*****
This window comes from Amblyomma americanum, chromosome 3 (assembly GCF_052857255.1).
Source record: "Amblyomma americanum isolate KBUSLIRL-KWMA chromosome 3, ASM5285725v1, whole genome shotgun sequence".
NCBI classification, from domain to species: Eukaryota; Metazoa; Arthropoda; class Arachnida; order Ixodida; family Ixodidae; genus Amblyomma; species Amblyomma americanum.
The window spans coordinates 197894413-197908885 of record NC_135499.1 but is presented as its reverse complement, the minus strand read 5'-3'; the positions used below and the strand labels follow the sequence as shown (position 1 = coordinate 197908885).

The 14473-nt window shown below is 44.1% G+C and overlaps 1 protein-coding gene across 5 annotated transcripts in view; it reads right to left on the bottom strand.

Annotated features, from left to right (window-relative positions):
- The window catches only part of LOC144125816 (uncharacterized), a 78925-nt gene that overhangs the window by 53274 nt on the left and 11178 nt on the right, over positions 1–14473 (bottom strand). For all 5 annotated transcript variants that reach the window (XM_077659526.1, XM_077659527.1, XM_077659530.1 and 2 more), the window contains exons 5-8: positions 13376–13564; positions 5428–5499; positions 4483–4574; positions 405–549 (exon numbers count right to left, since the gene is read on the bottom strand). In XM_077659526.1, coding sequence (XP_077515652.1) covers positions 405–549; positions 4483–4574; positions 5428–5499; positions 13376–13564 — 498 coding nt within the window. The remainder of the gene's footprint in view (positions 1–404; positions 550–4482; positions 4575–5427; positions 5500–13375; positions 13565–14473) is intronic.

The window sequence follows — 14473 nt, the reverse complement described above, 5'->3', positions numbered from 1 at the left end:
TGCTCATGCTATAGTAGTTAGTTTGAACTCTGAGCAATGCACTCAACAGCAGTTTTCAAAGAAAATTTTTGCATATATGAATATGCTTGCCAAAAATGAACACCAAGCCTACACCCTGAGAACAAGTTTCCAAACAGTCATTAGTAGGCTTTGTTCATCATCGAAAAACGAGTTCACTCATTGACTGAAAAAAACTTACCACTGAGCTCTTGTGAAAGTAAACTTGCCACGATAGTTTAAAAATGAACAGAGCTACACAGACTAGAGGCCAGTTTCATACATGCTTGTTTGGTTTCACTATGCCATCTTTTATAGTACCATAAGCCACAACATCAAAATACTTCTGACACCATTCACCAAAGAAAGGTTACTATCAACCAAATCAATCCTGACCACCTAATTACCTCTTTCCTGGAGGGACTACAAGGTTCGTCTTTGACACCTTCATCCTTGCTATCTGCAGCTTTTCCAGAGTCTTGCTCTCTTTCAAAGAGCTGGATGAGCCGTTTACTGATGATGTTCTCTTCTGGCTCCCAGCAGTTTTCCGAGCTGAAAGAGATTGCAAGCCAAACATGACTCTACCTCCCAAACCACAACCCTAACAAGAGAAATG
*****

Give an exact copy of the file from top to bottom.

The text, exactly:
This window comes from Amblyomma americanum, chromosome 3 (assembly GCF_052857255.1).
Source record: "Amblyomma americanum isolate KBUSLIRL-KWMA chromosome 3, ASM5285725v1, whole genome shotgun sequence".
NCBI classification, from domain to species: Eukaryota; Metazoa; Arthropoda; class Arachnida; order Ixodida; family Ixodidae; genus Amblyomma; species Amblyomma americanum.
The window spans coordinates 197894413-197908885 of record NC_135499.1 but is presented as its reverse complement, the minus strand read 5'-3'; the positions used below and the strand labels follow the sequence as shown (position 1 = coordinate 197908885).

The 14473-nt window shown below is 44.1% G+C and overlaps 1 protein-coding gene across 5 annotated transcripts in view; it reads right to left on the bottom strand.

Annotated features, from left to right (window-relative positions):
- The window catches only part of LOC144125816 (uncharacterized), a 78925-nt gene that overhangs the window by 53274 nt on the left and 11178 nt on the right, over positions 1–14473 (bottom strand). For all 5 annotated transcript variants that reach the window (XM_077659526.1, XM_077659527.1, XM_077659530.1 and 2 more), the window contains exons 5-8: positions 13376–13564; positions 5428–5499; positions 4483–4574; positions 405–549 (exon numbers count right to left, since the gene is read on the bottom strand). In XM_077659526.1, coding sequence (XP_077515652.1) covers positions 405–549; positions 4483–4574; positions 5428–5499; positions 13376–13564 — 498 coding nt within the window. The remainder of the gene's footprint in view (positions 1–404; positions 550–4482; positions 4575–5427; positions 5500–13375; positions 13565–14473) is intronic.

The window sequence follows — 14473 nt, the reverse complement described above, 5'->3', positions numbered from 1 at the left end:
TGCTCATGCTATAGTAGTTAGTTTGAACTCTGAGCAATGCACTCAACAGCAGTTTTCAAAGAAAATTTTTGCATATATGAATATGCTTGCCAAAAATGAACACCAAGCCTACACCCTGAGAACAAGTTTCCAAACAGTCATTAGTAGGCTTTGTTCATCATCGAAAAACGAGTTCACTCATTGACTGAAAAAAACTTACCACTGAGCTCTTGTGAAAGTAAACTTGCCACGATAGTTTAAAAATGAACAGAGCTACACAGACTAGAGGCCAGTTTCATACATGCTTGTTTGGTTTCACTATGCCATCTTTTATAGTACCATAAGCCACAACATCAAAATACTTCTGACACCATTCACCAAAGAAAGGTTACTATCAACCAAATCAATCCTGACCACCTAATTACCTCTTTCCTGGAGGGACTACAAGGTTCGTCTTTGACACCTTCATCCTTGCTATCTGCAGCTTTTCCAGAGTCTTGCTCTCTTTCAAAGAGCTGGATGAGCCGTTTACTGATGATGTTCTCTTCTGGCTCCCAGCAGTTTTCCGAGCTGAAAGAGATTGCAAGCCAAACATGACTCTACCTCCCAAACCACAACCCTAACAAGAGAAATG